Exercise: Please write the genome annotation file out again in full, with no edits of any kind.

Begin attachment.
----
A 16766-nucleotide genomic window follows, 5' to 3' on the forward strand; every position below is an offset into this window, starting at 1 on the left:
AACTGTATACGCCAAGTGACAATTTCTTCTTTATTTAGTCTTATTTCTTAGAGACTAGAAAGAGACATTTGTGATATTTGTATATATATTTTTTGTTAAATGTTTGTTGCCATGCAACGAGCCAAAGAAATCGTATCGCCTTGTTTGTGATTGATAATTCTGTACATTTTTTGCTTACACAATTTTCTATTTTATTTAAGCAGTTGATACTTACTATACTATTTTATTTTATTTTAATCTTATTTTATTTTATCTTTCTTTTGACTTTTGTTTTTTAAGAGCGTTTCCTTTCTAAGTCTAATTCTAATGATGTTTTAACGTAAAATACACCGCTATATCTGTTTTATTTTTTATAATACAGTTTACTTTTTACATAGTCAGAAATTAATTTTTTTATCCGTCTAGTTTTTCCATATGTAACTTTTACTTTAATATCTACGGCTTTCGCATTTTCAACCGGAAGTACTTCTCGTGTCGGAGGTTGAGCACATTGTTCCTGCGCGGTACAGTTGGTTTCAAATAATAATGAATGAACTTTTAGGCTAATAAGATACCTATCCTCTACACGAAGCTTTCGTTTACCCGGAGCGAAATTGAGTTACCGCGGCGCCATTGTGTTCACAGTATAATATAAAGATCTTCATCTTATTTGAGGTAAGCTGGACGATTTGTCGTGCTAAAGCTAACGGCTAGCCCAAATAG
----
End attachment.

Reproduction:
A 16766-nucleotide genomic window follows, 5' to 3' on the forward strand; every position below is an offset into this window, starting at 1 on the left:
AACTGTATACGCCAAGTGACAATTTCTTCTTTATTTAGTCTTATTTCTTAGAGACTAGAAAGAGACATTTGTGATATTTGTATATATATTTTTTGTTAAATGTTTGTTGCCATGCAACGAGCCAAAGAAATCGTATCGCCTTGTTTGTGATTGATAATTCTGTACATTTTTTGCTTACACAATTTTCTATTTTATTTAAGCAGTTGATACTTACTATACTATTTTATTTTATTTTAATCTTATTTTATTTTATCTTTCTTTTGACTTTTGTTTTTTAAGAGCGTTTCCTTTCTAAGTCTAATTCTAATGATGTTTTAACGTAAAATACACCGCTATATCTGTTTTATTTTTTATAATACAGTTTACTTTTTACATAGTCAGAAATTAATTTTTTTATCCGTCTAGTTTTTCCATATGTAACTTTTACTTTAATATCTACGGCTTTCGCATTTTCAACCGGAAGTACTTCTCGTGTCGGAGGTTGAGCACATTGTTCCTGCGCGGTACAGTTGGTTTCAAATAATAATGAATGAACTTTTAGGCTAATAAGATACCTATCCTCTACACGAAGCTTTCGTTTACCCGGAGCGAAATTGAGTTACCGCGGCGCCATTGTGTTCACAGTATAATATAAAGATCTTCATCTTATTTGAGGTAAGCTGGACGATTTGTCGTGCTAAAGCTAACGGCTAGCCCAAATAG